The professionals that run these fuel terminals and air station operations are a diverse group of military, government civilian and contractor personnel. These professionals have expertise in Fuel Operations, Quality Surveillance, Facility Engineering and Management, Environmental Management, and Inventory Management. The military personnel are Supply Corps officers with the 1307 sub-specialty and Aviation Boatswain Fuels. The government civilians are career government civilians and military retirees starting their second career. Additionally we have DLA-Energy funded contractors who operate our government owned-contractor operated sites with a NAVSUP Contracting Officer’s Representative.

NPO is also the Community of Interest Lead for the Petroleum Management (1307) Sub-Specialty Code Program. 1307 designated officers are those officers who have completed one of two training pipelines or self-nominated based on experience for the 1307 sub-spec. The two training pipelines are the Operational Logistics Fuels Internship program, and the University of Kansas’ 811 post-graduate program.

The internship program selects three to four officers at the O-2 or O-3 paygrade completing their first sea tour. Officers who complete the internship will then be assigned to fuel terminals and air stations along with fleet staff.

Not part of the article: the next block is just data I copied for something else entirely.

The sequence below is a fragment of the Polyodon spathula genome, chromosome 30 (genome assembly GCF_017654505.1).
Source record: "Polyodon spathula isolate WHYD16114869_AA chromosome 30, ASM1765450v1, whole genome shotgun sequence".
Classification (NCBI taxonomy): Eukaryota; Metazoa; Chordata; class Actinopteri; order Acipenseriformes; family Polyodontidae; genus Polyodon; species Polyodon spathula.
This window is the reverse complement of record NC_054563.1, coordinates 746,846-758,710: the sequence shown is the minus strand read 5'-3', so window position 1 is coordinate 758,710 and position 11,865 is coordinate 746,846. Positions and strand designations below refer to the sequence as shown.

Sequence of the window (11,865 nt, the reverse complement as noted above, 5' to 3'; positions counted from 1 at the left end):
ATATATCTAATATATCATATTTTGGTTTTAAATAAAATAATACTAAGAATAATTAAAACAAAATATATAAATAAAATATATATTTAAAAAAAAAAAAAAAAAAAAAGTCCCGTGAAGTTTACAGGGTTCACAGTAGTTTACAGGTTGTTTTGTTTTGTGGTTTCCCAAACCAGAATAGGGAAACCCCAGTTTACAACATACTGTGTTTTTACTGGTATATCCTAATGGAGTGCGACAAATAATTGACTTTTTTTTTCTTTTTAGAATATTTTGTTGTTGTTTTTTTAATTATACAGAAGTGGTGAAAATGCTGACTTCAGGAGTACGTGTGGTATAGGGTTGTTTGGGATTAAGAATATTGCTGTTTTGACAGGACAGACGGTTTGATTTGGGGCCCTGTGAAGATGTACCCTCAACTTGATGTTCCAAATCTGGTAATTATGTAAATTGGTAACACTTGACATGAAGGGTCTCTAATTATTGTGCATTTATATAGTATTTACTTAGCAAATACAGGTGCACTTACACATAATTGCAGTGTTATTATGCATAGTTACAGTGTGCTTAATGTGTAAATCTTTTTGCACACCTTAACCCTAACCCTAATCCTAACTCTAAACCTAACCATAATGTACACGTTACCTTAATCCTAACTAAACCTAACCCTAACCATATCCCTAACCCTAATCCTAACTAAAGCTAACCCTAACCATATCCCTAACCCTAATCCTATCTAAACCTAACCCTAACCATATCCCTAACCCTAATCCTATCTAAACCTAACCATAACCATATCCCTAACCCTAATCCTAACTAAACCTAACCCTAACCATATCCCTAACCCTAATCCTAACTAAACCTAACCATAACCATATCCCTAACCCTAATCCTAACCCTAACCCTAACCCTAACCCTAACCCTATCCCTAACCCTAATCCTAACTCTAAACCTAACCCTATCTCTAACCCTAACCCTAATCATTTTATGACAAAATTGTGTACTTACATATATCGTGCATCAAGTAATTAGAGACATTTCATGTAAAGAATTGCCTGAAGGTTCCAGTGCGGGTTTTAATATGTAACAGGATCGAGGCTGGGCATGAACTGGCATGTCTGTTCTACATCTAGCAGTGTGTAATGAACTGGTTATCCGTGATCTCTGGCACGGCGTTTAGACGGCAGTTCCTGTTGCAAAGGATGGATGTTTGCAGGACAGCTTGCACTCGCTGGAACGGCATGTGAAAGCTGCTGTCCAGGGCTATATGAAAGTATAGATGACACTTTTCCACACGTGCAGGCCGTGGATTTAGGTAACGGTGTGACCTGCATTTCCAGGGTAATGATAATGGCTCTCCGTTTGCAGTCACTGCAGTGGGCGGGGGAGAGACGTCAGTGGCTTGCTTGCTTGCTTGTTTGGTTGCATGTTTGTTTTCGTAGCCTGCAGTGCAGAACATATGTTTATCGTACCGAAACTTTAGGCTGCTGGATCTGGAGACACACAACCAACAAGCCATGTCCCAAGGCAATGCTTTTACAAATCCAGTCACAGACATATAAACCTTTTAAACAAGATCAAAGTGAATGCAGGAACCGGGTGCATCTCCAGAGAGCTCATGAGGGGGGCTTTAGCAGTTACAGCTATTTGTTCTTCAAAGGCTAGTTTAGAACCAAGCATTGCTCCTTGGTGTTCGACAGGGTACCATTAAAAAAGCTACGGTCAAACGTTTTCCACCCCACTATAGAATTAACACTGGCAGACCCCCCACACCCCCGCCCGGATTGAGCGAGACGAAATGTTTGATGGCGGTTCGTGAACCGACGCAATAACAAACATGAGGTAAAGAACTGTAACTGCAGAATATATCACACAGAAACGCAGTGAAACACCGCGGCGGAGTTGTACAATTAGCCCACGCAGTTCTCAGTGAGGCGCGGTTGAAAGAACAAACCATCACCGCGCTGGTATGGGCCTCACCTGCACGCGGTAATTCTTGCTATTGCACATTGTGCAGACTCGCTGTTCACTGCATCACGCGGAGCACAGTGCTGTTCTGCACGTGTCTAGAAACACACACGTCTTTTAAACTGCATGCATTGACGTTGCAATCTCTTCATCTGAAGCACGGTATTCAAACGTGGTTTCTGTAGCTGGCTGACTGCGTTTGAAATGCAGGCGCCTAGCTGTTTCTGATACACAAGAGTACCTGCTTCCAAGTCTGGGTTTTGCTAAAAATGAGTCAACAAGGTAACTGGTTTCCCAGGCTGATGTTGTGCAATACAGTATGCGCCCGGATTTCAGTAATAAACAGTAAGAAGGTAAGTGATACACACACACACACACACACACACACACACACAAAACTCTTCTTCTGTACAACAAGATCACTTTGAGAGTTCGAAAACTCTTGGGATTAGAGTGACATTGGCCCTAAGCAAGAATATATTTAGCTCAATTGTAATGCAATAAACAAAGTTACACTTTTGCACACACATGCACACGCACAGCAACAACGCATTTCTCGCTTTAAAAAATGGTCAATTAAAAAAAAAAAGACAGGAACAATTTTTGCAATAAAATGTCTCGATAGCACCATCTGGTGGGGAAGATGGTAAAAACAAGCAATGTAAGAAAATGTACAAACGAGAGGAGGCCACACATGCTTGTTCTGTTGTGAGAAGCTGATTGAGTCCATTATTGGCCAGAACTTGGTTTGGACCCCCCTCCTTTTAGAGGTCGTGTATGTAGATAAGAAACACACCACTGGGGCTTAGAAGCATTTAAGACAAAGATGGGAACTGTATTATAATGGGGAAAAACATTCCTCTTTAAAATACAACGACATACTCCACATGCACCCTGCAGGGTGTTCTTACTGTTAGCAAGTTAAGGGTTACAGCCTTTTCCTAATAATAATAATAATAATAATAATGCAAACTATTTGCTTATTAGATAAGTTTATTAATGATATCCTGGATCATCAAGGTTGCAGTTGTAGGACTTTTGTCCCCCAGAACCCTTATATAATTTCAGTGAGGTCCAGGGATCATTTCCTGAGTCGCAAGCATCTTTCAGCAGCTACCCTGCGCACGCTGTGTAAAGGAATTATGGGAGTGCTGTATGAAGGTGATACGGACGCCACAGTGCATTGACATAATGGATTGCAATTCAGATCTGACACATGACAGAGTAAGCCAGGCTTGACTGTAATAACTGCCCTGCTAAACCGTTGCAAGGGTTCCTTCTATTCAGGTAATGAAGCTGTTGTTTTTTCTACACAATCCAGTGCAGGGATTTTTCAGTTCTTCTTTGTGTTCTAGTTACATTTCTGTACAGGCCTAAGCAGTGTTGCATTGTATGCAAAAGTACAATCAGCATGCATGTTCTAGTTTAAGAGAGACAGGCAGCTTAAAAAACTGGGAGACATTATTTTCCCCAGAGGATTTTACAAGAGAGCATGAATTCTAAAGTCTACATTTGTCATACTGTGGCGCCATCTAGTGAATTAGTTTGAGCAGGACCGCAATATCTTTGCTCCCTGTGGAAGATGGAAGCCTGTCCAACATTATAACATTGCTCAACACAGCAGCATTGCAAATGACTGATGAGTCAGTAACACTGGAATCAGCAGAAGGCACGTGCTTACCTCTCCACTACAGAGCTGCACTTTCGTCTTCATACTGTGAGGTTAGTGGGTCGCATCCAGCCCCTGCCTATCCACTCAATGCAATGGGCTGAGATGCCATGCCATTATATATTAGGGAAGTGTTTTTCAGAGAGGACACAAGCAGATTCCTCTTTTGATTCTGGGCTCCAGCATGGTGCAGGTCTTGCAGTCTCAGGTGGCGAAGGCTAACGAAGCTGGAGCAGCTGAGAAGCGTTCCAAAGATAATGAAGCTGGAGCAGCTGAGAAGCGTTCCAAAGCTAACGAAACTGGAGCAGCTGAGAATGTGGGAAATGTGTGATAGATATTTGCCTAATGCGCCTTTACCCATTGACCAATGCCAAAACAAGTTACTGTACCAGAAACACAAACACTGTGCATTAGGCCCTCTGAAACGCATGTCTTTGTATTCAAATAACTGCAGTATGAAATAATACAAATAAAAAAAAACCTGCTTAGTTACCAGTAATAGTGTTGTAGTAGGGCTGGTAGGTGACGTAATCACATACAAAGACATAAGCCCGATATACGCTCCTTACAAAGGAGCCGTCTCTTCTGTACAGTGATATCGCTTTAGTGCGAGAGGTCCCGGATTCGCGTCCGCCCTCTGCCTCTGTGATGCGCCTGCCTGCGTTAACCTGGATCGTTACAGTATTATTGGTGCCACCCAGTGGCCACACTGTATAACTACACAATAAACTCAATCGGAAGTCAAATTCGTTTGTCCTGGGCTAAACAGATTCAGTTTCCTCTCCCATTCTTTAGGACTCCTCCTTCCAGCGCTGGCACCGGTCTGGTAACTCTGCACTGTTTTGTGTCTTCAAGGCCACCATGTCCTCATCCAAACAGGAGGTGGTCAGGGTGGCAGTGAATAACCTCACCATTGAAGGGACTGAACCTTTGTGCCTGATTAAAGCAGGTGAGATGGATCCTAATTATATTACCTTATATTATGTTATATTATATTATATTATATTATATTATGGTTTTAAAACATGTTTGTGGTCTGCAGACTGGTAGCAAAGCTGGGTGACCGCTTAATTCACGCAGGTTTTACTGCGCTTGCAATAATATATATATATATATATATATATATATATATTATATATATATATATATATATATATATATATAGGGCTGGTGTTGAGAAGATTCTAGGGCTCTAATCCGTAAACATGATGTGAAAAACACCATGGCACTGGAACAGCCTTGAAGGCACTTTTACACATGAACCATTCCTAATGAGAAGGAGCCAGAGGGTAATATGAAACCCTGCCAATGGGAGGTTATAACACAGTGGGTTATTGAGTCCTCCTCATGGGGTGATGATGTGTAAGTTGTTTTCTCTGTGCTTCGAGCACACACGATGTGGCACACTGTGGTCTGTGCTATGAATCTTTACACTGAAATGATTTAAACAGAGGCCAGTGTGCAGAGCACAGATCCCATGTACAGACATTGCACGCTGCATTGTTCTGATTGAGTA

The University of Kansas’ (KU) 811 postgraduate program selects four to six officers per year at the O-3 and O-4 paygrade, who have completed two operational tours. Upon completion of the KU-811 program these officers can expect to be detailed to FLC Code700 positions, or fleet fuel planning billets at U.S. Fleet Forces Command, U.S. Pacific Fleet, U.S. Naval Forces Central Command or DLA Energy.

This overview of the Navy fuels community should provide you with a brief snapshot of the dynamic and exciting team of experts that manage the Class IIIB supply chain. The additional articles that follow will amplify this discussion and describe in more depth how NAVSUP provides top tier fuel support to our Navy, Marine and Joint customers.